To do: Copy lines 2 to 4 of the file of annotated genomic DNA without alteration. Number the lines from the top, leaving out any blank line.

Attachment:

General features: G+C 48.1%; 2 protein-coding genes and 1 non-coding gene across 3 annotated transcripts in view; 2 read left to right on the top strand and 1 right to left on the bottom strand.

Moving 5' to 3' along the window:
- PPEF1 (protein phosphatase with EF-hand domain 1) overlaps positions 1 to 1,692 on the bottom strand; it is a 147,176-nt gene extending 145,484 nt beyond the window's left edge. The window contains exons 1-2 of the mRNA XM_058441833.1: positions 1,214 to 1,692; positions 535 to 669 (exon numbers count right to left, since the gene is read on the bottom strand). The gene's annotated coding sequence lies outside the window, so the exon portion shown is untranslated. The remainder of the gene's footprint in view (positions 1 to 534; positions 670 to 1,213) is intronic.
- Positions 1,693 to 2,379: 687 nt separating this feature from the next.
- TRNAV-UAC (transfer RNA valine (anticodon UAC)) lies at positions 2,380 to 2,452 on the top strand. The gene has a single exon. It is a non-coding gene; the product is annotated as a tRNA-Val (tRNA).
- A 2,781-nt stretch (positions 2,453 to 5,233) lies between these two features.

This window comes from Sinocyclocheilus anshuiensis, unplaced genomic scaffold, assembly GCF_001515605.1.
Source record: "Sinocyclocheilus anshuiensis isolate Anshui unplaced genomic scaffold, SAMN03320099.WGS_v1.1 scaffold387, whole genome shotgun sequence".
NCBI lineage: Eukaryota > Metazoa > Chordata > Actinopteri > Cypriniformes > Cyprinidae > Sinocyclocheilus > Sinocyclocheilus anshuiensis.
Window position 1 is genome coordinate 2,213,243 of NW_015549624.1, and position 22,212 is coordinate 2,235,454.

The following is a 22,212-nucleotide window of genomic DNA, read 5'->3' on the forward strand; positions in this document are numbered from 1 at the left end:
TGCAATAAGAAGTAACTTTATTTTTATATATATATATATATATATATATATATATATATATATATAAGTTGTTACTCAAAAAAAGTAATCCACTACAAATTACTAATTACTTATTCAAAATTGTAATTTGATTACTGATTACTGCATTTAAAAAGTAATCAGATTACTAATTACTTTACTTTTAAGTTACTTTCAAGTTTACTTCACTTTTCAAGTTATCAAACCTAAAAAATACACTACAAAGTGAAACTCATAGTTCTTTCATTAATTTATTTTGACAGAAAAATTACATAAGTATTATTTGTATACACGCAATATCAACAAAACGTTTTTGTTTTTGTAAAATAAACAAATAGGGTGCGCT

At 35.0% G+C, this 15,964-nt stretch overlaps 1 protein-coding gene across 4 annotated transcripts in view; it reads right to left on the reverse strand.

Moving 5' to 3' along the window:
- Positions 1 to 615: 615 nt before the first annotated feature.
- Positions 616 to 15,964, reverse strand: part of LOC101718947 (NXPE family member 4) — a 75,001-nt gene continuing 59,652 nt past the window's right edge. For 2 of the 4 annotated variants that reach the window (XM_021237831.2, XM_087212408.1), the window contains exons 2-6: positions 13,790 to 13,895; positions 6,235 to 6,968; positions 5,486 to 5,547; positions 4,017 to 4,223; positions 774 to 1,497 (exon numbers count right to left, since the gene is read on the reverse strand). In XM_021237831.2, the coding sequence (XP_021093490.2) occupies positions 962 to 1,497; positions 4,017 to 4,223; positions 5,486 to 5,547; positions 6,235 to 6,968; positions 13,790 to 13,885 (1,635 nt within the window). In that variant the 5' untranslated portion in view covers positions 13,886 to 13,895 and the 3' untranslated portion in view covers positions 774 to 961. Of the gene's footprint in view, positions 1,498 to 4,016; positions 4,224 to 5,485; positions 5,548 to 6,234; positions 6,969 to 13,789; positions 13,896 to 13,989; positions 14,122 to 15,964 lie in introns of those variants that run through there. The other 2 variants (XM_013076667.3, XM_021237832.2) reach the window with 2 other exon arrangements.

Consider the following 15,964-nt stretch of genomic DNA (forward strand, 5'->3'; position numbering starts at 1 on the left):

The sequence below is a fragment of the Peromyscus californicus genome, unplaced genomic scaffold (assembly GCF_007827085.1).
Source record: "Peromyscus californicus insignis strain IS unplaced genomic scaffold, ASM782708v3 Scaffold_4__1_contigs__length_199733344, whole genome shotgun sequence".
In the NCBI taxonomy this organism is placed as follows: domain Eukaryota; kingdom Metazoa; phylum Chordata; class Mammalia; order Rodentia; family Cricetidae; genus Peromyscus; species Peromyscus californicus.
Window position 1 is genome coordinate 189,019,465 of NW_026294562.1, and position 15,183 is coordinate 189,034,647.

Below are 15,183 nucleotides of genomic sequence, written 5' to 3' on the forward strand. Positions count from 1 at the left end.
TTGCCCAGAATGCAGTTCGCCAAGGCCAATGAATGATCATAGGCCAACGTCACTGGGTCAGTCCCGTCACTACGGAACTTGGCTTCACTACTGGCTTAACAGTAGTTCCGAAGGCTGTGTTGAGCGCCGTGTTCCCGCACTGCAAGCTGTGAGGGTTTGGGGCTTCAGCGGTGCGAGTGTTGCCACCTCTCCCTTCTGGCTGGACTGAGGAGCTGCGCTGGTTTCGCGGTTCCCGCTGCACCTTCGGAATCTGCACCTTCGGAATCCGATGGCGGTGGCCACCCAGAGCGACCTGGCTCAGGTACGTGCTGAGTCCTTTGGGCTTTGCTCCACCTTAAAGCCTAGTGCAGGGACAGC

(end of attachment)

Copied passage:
Moving 5' to 3' along the window:
- PPEF1 (protein phosphatase with EF-hand domain 1) overlaps positions 1 to 1,692 on the bottom strand; it is a 147,176-nt gene extending 145,484 nt beyond the window's left edge. The window contains exons 1-2 of the mRNA XM_058441833.1: positions 1,214 to 1,692; positions 535 to 669 (exon numbers count right to left, since the gene is read on the bottom strand). The gene's annotated coding sequence lies outside the window, so the exon portion shown is untranslated. The remainder of the gene's footprint in view (positions 1 to 534; positions 670 to 1,213) is intronic.
- Positions 1,693 to 2,379: 687 nt separating this feature from the next.